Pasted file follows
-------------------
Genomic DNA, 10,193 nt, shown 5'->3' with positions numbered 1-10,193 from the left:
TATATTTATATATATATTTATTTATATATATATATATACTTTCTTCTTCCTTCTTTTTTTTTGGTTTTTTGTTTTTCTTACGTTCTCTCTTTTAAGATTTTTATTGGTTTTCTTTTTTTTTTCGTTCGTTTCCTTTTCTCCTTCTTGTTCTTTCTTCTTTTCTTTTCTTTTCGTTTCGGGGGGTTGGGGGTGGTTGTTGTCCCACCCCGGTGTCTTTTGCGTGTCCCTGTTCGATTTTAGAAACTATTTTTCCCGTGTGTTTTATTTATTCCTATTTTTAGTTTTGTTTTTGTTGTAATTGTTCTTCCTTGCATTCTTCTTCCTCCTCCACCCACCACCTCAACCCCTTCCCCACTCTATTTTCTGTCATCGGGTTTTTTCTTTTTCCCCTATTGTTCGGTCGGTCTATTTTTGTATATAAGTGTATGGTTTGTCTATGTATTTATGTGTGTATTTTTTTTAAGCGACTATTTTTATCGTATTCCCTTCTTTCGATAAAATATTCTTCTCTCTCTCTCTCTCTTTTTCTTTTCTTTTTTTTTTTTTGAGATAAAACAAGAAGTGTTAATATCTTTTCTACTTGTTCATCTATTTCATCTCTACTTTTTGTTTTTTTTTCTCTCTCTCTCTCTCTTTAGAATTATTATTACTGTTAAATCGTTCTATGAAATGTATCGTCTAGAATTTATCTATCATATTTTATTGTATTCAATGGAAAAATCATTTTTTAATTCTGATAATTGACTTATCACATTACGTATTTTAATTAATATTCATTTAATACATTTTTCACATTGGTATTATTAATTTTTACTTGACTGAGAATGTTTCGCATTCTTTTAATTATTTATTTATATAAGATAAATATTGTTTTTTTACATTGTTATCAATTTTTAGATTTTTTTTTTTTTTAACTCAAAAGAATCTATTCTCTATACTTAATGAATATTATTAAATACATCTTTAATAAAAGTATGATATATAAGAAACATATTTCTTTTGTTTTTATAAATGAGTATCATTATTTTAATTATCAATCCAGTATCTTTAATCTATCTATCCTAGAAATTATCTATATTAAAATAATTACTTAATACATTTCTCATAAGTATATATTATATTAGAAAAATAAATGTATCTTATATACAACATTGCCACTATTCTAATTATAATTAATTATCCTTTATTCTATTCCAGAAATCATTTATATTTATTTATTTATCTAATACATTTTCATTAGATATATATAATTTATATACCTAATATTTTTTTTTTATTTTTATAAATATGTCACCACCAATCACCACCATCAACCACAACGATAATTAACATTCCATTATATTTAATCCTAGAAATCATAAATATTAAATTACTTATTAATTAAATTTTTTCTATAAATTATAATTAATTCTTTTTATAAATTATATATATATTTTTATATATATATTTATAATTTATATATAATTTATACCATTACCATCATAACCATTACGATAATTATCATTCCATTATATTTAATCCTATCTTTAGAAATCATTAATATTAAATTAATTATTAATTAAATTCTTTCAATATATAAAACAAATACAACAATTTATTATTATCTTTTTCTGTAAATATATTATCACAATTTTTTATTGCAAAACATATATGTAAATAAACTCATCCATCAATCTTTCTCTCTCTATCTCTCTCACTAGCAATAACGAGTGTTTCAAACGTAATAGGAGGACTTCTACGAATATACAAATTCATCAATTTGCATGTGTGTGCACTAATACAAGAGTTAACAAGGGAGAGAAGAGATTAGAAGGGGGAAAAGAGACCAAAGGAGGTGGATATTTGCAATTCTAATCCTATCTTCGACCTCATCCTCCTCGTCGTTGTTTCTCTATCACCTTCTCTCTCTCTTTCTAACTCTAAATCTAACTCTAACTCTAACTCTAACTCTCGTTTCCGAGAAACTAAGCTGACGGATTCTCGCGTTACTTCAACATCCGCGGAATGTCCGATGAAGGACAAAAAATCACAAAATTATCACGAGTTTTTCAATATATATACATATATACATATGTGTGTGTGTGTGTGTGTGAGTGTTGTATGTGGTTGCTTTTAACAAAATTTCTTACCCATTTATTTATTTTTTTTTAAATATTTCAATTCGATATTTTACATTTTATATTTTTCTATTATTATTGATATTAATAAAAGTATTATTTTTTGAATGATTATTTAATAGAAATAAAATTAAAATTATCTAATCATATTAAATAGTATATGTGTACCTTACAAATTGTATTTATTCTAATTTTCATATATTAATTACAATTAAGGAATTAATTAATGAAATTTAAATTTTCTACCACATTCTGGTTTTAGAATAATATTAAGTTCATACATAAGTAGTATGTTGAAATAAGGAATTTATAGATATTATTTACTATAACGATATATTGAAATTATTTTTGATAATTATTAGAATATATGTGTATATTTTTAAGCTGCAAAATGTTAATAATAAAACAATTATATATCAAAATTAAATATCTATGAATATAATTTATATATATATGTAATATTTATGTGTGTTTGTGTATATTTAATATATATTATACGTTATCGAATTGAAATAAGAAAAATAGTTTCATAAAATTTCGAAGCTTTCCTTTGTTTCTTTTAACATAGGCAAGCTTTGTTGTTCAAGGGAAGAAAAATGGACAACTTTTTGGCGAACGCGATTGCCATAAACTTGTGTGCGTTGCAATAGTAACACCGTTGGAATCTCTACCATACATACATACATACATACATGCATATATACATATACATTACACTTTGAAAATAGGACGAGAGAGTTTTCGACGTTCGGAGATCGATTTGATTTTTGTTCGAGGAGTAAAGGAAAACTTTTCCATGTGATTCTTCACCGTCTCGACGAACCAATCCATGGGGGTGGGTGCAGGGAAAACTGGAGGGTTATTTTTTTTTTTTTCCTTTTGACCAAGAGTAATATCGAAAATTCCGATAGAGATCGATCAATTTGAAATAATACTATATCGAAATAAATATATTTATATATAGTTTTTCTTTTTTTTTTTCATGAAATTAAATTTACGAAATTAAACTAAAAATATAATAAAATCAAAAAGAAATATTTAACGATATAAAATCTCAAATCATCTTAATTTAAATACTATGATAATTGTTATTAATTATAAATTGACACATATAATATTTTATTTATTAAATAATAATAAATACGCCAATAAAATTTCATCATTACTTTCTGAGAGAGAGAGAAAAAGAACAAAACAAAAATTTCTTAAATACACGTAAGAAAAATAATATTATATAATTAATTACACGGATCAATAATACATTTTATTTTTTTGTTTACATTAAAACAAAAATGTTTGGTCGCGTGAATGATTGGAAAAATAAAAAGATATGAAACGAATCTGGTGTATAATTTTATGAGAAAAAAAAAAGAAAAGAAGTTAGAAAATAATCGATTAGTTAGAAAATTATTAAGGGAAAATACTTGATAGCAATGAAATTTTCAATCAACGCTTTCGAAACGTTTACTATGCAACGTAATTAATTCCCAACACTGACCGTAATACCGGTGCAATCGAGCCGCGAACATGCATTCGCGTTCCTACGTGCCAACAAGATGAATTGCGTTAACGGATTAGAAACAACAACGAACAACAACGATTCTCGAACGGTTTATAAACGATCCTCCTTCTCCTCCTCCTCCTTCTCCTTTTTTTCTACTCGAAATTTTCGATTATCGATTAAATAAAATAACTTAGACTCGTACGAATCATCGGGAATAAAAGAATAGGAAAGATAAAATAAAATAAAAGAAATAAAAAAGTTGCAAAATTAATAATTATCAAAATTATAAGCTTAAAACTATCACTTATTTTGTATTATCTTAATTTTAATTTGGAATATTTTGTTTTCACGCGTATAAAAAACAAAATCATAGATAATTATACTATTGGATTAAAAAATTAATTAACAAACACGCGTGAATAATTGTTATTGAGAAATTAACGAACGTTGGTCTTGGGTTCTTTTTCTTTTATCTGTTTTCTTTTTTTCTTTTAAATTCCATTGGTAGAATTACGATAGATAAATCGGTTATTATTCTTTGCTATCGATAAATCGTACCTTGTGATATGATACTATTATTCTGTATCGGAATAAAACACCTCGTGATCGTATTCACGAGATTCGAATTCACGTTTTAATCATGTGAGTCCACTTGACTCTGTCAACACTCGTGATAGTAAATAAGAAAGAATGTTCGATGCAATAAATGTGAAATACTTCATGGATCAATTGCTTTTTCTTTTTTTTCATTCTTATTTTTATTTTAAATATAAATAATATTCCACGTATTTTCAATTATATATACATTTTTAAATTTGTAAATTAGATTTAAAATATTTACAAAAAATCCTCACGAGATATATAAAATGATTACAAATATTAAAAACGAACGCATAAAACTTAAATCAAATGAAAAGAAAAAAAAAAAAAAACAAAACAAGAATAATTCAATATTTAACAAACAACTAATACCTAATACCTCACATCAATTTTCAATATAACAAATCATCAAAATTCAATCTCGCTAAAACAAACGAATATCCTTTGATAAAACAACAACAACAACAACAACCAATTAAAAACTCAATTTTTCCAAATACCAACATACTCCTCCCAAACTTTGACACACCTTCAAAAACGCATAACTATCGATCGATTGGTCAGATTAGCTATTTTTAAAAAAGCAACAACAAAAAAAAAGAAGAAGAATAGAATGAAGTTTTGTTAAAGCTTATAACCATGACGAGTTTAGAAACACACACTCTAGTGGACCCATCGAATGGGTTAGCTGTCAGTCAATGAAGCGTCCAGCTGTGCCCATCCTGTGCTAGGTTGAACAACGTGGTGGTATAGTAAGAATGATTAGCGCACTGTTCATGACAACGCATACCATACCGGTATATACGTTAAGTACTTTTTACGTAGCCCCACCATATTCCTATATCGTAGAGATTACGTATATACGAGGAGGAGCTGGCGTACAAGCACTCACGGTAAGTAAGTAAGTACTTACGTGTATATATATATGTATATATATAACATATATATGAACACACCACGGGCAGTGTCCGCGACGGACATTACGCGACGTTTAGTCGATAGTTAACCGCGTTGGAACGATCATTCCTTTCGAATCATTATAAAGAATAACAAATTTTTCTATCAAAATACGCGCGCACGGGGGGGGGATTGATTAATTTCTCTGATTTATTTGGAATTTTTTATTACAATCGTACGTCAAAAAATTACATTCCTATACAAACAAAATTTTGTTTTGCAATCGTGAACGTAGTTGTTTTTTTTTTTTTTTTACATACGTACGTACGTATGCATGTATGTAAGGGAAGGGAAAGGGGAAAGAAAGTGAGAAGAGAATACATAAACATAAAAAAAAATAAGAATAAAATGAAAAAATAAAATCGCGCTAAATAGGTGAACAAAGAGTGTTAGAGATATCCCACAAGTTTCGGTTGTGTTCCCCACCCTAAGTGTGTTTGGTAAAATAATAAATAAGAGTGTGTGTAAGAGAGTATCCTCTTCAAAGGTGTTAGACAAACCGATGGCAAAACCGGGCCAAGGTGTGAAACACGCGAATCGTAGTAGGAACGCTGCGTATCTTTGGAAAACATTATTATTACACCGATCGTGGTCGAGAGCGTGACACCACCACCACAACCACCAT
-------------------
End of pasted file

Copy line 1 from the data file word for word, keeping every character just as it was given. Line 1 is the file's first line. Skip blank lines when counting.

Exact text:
Genomic DNA, 10,193 nt, shown 5'->3' with positions numbered 1-10,193 from the left: